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About chestnut

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  1. a member on another forum i belong too is keen to purchase locally produced charcoal - they live near Ashby / Coalville - if you are in that neck of the woods and would like a new customer - pm your details i will gladly pass them on for you
  2. Hi. Just seen your post about chestnut posts. I can supply some end of summer/autumn if that helps.

    Cheers kav


  3. i have had an request for 250 chestnut posts - but we only do local stuff and this guy is in notts area - if anybody has some posts that they want to shift - let me know and and i will pass on the chaps details to you
  4. did you sort something? my contact only got back to me today (been away with kids or something) and they wanted the chip
  5. i know this is going to sound terrible - but try the insurance company linked with tescos - i actually bartered with them last year and got a very good deal on my vehicle (they were a few hundred quid cheaper than my then current insurer - when i changed vehicles )
  6. i make wine not cider - and made 5 gallons of apple wine last year - but i used a juicer as it was small scale presses vary so much - and it really would depend on the quantities you want make - just to give you an idea of uk costs and of the standard (domestic) designs - here is another link for you Wine Presses & accessories : Art of Brewing Wine Presses & accessories UK
  7. i have an idea - but i need ask someone first - it is a bit late now to phone anybody - so i will give them a shout in the morning what sort of sized load do you think it will be ?
  8. although i am near andover too - the woods we have is near romsey - and am sure you'd be able to drop a bit of chip off there (we could lay it on the wood tracks etc) but it is probably a bit out of your way pm if you can get to romsey
  9. we sell hardly anything else as firewood (once we have sorted out the good stuff for splitting up for fencing etc)
  10. i don't think any of the hooks and knives we use are less than 40 years old - many are much older - they certainly knew how to make a good blade
  11. depending what soil you have - you should be able to scoop up a big clump of them then pull them apart / split them up draw out a trench with your digger and space the saplings out then refill trench better get a move on though - as the weather is about to change - and it is likely to get very cold soon - so the ground will probably freeze - and you don't want to be digging anything in or out when it's frozen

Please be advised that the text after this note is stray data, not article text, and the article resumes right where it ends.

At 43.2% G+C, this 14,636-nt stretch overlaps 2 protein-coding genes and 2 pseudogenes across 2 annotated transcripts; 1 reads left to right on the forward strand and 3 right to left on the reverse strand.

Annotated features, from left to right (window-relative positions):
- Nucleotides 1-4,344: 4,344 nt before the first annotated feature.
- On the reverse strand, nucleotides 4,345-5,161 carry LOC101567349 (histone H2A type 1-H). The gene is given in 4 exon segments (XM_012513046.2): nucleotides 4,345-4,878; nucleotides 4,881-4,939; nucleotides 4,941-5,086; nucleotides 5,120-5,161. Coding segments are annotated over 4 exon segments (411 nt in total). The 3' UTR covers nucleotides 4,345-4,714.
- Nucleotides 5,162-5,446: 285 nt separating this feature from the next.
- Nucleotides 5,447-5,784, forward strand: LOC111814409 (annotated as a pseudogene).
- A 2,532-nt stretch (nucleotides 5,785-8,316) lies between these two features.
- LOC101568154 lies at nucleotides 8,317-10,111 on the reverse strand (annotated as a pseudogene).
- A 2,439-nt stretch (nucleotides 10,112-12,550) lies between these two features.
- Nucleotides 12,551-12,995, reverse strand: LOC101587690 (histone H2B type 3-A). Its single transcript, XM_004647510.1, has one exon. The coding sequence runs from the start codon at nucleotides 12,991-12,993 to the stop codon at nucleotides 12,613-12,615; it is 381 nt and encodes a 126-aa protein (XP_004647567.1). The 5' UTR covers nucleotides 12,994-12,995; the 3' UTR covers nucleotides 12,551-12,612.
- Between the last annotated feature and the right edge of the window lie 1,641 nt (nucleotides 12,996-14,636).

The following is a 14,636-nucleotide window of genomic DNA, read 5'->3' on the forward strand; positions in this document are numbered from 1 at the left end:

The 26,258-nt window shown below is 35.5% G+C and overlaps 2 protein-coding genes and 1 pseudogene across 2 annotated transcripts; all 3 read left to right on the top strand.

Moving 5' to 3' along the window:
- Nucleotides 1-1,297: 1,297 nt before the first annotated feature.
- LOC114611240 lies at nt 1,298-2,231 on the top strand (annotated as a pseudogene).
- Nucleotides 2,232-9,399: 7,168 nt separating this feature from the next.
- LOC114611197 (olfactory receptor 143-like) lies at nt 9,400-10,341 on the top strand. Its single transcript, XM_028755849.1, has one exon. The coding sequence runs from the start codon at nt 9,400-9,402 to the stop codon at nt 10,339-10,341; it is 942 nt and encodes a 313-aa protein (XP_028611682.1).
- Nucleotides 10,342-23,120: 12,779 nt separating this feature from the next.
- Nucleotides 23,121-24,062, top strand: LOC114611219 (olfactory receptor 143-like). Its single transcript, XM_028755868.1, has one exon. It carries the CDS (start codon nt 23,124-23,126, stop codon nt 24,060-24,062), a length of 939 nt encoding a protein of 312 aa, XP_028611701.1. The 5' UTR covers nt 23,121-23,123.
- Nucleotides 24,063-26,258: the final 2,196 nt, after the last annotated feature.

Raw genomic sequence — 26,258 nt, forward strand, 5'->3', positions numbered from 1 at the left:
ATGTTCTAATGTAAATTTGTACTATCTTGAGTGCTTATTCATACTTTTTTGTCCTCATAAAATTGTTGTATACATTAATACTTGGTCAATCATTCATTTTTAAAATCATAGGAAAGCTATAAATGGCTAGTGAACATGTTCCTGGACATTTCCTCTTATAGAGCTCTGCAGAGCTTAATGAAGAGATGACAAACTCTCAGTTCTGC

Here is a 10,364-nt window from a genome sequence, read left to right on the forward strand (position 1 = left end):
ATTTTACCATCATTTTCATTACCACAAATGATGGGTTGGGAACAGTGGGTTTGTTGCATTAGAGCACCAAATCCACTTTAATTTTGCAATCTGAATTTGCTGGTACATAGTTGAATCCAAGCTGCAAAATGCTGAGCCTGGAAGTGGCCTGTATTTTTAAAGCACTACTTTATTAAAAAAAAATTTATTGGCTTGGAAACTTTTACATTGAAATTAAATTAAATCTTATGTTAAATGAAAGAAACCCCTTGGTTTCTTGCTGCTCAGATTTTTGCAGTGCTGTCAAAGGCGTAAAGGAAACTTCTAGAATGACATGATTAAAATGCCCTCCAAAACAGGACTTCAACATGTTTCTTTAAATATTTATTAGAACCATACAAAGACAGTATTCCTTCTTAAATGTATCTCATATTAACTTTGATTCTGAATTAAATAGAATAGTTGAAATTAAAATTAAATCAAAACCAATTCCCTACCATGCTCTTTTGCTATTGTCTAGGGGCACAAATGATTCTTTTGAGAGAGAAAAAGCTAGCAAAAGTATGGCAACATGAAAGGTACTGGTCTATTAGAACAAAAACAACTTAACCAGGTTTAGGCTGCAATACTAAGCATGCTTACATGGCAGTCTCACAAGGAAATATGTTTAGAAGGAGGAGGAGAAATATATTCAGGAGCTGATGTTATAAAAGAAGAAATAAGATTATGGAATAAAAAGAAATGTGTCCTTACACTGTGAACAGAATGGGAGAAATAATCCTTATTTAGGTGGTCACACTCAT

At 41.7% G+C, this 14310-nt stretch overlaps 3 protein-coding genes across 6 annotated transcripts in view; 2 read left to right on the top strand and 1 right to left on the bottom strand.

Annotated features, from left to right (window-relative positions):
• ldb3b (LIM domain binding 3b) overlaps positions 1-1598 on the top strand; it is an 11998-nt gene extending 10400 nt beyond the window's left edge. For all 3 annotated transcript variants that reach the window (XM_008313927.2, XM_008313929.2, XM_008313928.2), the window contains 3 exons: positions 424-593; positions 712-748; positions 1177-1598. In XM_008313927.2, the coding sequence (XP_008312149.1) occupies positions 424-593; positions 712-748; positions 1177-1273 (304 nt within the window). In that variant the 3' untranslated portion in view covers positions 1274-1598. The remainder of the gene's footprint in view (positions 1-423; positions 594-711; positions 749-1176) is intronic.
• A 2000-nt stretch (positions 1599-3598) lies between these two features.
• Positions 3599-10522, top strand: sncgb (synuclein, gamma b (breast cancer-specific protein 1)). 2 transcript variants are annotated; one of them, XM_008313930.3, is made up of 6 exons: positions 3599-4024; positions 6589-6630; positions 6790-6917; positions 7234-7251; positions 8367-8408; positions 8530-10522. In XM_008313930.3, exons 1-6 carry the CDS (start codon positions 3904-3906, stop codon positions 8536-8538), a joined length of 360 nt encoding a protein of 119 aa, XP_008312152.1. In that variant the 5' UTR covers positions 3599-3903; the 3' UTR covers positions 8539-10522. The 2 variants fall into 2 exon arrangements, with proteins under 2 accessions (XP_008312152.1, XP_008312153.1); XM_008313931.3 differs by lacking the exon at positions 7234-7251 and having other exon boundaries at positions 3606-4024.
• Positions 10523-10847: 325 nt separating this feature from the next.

12. we sell mostly chestnut - and my customers love it in their woodburners - fresher stuff will spit - so we don't usually sell chestnut to people with open fires (although i have one chap that prefers it to anything else) we season our sweet chestnut for 2 or 3 years - but it will burn ok with less time (but not as well) don't forget that fresh cut chestnut is going to be extremely heavy - so i don't know if you will get a good deal by buying it in by weight - much better to buy the cord by volume
  13. we have lots of laurel on site - and it is a great log for burning it dries quickly and burns hot - also makes excellent charcoal it will spoil if left outside for too long though hazel is also excellent as firewood and for charcoal as for laurel giving off cyanide - it does - but we burn loads on the bonfires - and have had no ill effects - but then i don't tend to breathe in the smoke
  14. and holly - they do love seem to love the stuff
  15. sounds like a weird deal to me - and we deal in almost solely chestnut you either buy it at cord at volume at a set rate (be it seasoned or not) - or buy it by weight - at a set rate per ton no way should you agree to take it - process it - then split the divvy (unless you can't afford to buy the wood in the first place) - or you have been trying to do a deal with my dad just because chestnut has been cut a while - don't mean it will be seasoned properly, to burn well enough for joe public (they need to have a bit of a clue about wood that they burn - and most don't unfortunately) chestnut has a decent value - outside of firewood - so you might want to speculate that way - if you can use a hammer and wedges to split it into post 'n rail etc i would not dismiss doing a deal with the guy - but you need to have a good look at the timber - and see if it would be better sold as something other than logs for regular posts - either split or in the round - you want about 7 ft length (although 5ft 6 to 6 ft will be fine) for rails - the better money comes from them about 8ft - 10 ft long - clean split if all the wood has been cut up short - and stacked - it ain't going to be much good and will be a buggar to split if it's been down for a few years - so i doubt you could even get palings or hand cut boards or shingles out of them so with all that to consider - i would say that the bloke is trying to take the mick - and i would leave it be - unless you are really desperate for wood by the way - we don't process as many logs as the majority of guys on here - but we don't need a splitter or any other fancy machines to process our wood - we do it all by hand (and chainsaw) as chestnut splits like butter with the right splitting axe


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